Saturday, September 26, 2009

More on the AR Poll

Aside from giving the NDP three more points, this Angus-Reid poll is a virtual mirror of the EKOS poll released on Thursday. However, it also isn't much different from an Angus-Reid poll taken between September 11 and September 13. That poll had the Conservatives at 36%, the Liberals at 29%, and the NDP at 17%.

Regionally, there are a few interesting spots. British Columbia isn't one of them, as the results are within what we've seen lately. The Conservatives lead at 37%, which is weak for them, with the Liberals (26%) and NDP (23%) behind. The Greens posted 14%, a good result.

Alberta has the Liberals and NDP at strong 18% and 17% results, respectively. The Tories lead with 61%. The Prairies is another one within the norm, with the Conservatives at 47%, the Liberals at 22%, and the NDP at 18%.

Ontario, Quebec, and Atlantic Canada are of interest, however. In Ontario, the Conservatives have an amazing 14-point lead. They're at 44%, with the Liberals at 30%. This puts the Tories two points higher than the EKOS poll, not out of the ordinary, but the Liberals five points lower. The NDP are at 15% and the Greens 10%.

In Quebec, the Bloc leads with 35%, slightly down. The Liberals are at 26%, also slightly down. The Conservatives had 21%, one of their highest results since the election - and it actually matches their 2008 election result. The NDP are relatively strong as well at 12%.

In Atlantic Canada, the small sample size yielded a 57% result for the Liberals. The Tories are at 22% and the NDP at 21%, which isn't exactly out of the ordinary. The 1% result for the Greens, however, is. The Liberals are clearly ahead in Atlantic Canada, though, so we can just leave it at that.

This poll would result in the following seat totals:

Conservatives - 147
Liberals - 89
Bloc Quebecois - 47
New Democrats - 25

Suffice to say, 37% in British Columbia, 21% in Quebec, and 22% in Atlantic Canada is not enough to give the Tories a majority - but they're close.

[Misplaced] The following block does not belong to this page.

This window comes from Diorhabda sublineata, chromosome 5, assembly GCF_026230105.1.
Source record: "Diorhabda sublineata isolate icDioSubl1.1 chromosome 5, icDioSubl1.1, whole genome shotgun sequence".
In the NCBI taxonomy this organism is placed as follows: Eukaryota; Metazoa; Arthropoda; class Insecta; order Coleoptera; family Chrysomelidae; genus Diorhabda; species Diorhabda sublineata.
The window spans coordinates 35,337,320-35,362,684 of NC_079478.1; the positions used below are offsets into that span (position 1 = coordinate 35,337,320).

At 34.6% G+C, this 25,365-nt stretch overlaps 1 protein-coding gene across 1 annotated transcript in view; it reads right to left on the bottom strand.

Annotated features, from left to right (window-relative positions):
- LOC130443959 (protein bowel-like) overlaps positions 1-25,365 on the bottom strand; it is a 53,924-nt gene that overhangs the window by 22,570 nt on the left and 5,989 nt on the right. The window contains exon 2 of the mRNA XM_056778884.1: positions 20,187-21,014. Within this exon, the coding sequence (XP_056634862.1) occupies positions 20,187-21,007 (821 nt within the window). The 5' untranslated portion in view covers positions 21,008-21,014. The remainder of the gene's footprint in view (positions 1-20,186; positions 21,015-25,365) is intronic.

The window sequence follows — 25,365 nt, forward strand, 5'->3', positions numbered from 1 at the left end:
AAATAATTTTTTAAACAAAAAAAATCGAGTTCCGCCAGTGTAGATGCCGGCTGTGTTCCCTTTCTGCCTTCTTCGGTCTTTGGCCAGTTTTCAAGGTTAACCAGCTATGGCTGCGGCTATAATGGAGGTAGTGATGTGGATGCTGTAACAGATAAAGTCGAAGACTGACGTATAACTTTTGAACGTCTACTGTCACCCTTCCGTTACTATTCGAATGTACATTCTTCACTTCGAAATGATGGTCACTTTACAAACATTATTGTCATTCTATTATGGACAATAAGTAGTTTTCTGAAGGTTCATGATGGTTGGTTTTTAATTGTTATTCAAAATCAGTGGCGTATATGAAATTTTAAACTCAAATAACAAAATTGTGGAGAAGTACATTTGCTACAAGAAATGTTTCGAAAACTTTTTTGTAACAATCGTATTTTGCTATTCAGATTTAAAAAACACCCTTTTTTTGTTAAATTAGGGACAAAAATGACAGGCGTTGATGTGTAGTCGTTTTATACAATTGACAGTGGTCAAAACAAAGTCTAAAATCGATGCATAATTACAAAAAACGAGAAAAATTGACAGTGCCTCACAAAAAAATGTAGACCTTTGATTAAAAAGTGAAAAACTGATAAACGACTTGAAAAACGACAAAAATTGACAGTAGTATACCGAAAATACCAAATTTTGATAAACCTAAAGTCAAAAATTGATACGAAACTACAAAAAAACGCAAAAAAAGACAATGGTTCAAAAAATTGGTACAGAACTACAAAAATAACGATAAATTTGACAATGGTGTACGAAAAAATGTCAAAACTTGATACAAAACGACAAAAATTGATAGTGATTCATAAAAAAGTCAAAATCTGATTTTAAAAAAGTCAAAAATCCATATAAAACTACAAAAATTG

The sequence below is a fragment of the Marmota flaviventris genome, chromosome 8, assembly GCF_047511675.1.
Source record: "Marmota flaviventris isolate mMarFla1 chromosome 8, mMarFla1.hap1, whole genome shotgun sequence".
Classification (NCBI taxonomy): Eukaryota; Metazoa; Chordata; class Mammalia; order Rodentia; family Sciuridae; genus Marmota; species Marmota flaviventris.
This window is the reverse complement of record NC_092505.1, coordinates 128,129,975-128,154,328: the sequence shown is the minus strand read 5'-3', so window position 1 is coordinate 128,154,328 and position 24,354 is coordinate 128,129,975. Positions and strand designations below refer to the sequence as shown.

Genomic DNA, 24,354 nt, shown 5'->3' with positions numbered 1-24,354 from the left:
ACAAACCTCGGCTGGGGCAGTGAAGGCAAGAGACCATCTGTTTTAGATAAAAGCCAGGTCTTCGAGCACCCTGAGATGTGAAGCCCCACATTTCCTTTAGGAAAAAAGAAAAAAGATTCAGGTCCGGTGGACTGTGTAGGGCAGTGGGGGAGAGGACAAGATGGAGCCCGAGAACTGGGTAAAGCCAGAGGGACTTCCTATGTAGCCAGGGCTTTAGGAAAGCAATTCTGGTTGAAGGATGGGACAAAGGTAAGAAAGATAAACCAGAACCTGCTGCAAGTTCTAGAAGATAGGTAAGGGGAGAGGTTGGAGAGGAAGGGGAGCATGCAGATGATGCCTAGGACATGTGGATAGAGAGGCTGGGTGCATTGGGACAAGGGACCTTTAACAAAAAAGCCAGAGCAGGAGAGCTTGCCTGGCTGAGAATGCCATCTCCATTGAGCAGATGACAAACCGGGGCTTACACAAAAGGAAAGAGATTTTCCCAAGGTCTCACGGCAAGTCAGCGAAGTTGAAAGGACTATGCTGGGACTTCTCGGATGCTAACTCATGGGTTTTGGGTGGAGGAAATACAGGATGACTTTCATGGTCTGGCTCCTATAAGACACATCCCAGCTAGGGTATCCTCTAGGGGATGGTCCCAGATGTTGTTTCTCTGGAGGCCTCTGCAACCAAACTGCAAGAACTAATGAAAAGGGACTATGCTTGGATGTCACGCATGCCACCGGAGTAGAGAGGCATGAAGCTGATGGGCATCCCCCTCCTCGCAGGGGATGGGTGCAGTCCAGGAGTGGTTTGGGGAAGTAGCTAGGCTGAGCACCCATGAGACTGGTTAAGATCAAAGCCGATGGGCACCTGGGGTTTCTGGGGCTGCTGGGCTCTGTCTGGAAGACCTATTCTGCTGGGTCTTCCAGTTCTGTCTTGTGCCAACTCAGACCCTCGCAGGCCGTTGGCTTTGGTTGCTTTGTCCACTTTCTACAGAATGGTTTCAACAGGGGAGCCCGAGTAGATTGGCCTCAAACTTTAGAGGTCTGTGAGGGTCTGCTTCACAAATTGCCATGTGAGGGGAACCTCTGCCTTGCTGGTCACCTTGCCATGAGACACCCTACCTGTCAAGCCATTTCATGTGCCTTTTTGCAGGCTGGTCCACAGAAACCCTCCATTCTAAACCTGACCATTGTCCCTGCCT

The poll also had leadership questions. On who would make the best Prime Minister, Stephen Harper led with 27%, followed by Michael Ignatieff at 16% and Jack Layton at 12%. "None of these" got 22%. This pushes Harper's "Best PM" number on this site down one to 30%. Ignatieff is down three to 19% and Layton down one to 12%.

Harper got his best number in Alberta (38%) and his worst in Quebec (16%). Ignatieff's best came in Atlantic Canada (34%) and his worst in the Prairies (10%). Layton's best was 17% in British Columbia and Quebec, his worst was in Ontario (8%).

On the economy, Harper was considered best to manage it with 33%. Ignatieff was second with 23% and Layton third with 9%. Gilles Duceppe got 6%.

On the environment, Layton got 27% and Harper and Ignatieff got 16%. On health care, it was Harper at 23%, Layton at 22%, and Ignatieff at 16%. On crime, Harper was well ahead at 38% to Ignatieff's 12% and Layton's 10%.

Ignatieff, however, gets top marks for foreign affairs. This is perhaps a result of his advertisements talking about India and China and his recent foreign policy speech. He received 30% on this issue, compared to Harper at 28% and Layton at 6%.

So, all in all, nothing to make the Liberals want to go to the polls. But election campaigns can change everything, as we saw in 2005-2006.